With the Red Bull Rookies Cup finished and just one race to go in the Moto3 Junior World Championship Rory Skinner’s 2016 season is almost complete. The youngster from Perth in Scotland just turned 15 last week and we caught up with him in Jerez.
It wasn’t the first time I’ve had the opportunity of a chat with Rory Skinner, but unlike the other times I met Skinner he hadn’t high-sided at the circuit of Speed and worn the skin from his little finger down to the bone just a couple of hours earlier. He had been running in the leading group. He had been battling with the likes of Marcos Ramirez, Lorenzo Dalla Porta and Raul Fernandez at the front of the race. One lap he would be sixth and the next up to third such was the competitiveness and small margins between these riders. He had the pace to run with the championship leaders for 12 laps. That is until he was pushed wide in turn six and having to re-adjust got on the gas a fraction too early and was flung from the Racing Steps Foundation FTR KTM.
If you looked only at the standings table of the Moto3 JWC championship then you could be forgiven for thinking he has not done well this year. But the table paints a false picture of Rory Skinner’s 2016. The results haven’t come and he has only scored one point this season. But if you scratch below the surface there have been some real positives in the championship. Before his crash in the first race in Valencia Rory Skinner had spent time leading the race. In Catalunya he had another big crash on the Friday but finished race one in fifteenth. At Portimao he qualified in third position. Then just this last weekend at Jerez Skinner was on the pace all weekend. He was racing with the championship leaders until the crash.
But if you need to find further proof of his ability then it is easier to see in the Red Bull Rookies Cup. There it has been transferred into points. Skinner has had a good season finishing the year in sixth position on 103 points. It could have been better but for the accident in the Moto3 JWC at Valencia in April. He broke his wrist which meant he missed the first two rounds of the Red Bull Rookies Cup.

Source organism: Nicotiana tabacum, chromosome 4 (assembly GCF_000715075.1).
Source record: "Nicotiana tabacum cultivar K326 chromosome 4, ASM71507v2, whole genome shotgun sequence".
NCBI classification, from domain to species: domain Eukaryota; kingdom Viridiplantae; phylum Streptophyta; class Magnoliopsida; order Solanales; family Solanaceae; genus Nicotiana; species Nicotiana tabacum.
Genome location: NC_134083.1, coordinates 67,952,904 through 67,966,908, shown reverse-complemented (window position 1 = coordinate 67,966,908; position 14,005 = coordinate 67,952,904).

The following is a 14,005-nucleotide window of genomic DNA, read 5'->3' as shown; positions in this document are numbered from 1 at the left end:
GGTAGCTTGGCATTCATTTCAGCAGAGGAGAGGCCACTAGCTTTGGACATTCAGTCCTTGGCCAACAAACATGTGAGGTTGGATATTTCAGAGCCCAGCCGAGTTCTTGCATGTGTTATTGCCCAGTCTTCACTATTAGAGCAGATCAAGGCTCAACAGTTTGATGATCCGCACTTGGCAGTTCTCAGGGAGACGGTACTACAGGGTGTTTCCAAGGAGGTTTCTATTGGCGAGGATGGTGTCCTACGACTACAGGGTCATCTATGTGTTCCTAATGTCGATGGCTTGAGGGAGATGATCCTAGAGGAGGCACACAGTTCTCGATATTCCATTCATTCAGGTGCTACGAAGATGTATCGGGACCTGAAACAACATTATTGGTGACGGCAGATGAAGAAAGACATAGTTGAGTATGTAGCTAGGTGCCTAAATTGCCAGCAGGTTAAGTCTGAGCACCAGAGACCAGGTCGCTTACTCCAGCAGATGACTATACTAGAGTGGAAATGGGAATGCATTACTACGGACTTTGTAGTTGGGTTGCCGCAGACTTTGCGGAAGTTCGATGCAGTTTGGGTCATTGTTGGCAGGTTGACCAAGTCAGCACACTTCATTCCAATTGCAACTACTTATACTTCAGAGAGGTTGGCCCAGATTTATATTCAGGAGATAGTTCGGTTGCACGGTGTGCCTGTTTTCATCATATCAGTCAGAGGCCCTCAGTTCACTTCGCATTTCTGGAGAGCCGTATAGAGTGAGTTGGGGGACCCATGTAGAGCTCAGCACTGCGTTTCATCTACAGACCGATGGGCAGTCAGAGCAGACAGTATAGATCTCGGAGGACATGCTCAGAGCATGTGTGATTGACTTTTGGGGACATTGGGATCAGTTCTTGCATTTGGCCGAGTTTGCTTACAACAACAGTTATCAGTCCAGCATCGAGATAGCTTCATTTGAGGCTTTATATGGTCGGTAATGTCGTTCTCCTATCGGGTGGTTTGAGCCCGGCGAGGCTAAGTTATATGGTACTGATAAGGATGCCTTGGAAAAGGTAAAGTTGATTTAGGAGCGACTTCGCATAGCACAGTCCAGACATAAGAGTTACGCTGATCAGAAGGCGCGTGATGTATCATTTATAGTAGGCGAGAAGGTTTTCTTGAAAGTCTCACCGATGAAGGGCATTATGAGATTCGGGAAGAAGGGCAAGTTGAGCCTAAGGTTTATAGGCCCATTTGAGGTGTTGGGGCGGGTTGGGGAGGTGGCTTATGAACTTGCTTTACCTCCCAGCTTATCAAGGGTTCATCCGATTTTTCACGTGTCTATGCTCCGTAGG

He returned to Red Bull action at the third round in Assen. Despite missing the first free practice session because of flight delays, things were looking good. Skinner qualified sixth for the races. “I came back at Assen. In race one I was in the fight for the podium and was catching the leader when the person in front of me crashed and I had nowhere to go, I ended up hitting their bike”, he said. Fortunately he was uninjured, the wrist was fine and Skinner went back out in race two. He was in the front three that broke away, finishing 13 seconds ahead of the fourth place rider and over twenty from the chasing pack. Skinner put his Red Bull KTM RC250 on the final step of the podium.
At the new Red Bull Ring in Austria Skinner was placed 8th and 9th having qualified in 19th position. In both races he was in the second group of riders battling for fourth place. In race one just 0.626 seconds split the riders from fourth to eighth and in race two it was a similar story down to ninth place.
At Brno in the Czech Republic Skinner was fourth in race two finishing just behind Ayumu Sasaki, who won the Red Bull Rookies Cup this year. He was only three tenths from second position.
It was even tighter at the front in Misano. He crossed the line in sixth place in a thrilling end to the race. “There was some confusion with the race positions with a lot of people going off track limits. “I wouldn’t say it was a dirty race but there were some moves that were borderline”, he told us. Race direction amended some riders positions but Skinner’s result remained unchanged. From first to sixth the time difference was a mere 0.298 seconds. Again Skinner showed his ability to run at the front of these races.
The final round was at Aragon where Skinner has previously got two podium finishes in the Red Bull Rookies Cup. He had another good weekend finishing third in the first race. “I ran off the track, dropped back to last place and then worked my way back through. I got to the leading group, with seven laps to go, and kind of just sat there until the last couple of laps then I started to make my move.” The second race he also had another incident that saw him drop to the back of the field. Again he showed great pace and skill to work his way back to fourth in the closing stages. He said,” I was completely dead last. There was about a couple of seconds between me and the next rider. I got through to the group battle for fourth and got into fourth, but I got slip-streamed down the back straight and dropped to ninth”. He managed to recover one place to finish in eighth after a second superb recovery in the same weekend.
Mature, calm, level-headed, analytical, and enthusiastic are just some of the words that came to mind when I stepped out of the team motor home at Jerez last weekend, having reviewed Rory’s year with him.
Another good year for the young Scot and another step on his inevitable road to the MotoGP paddock.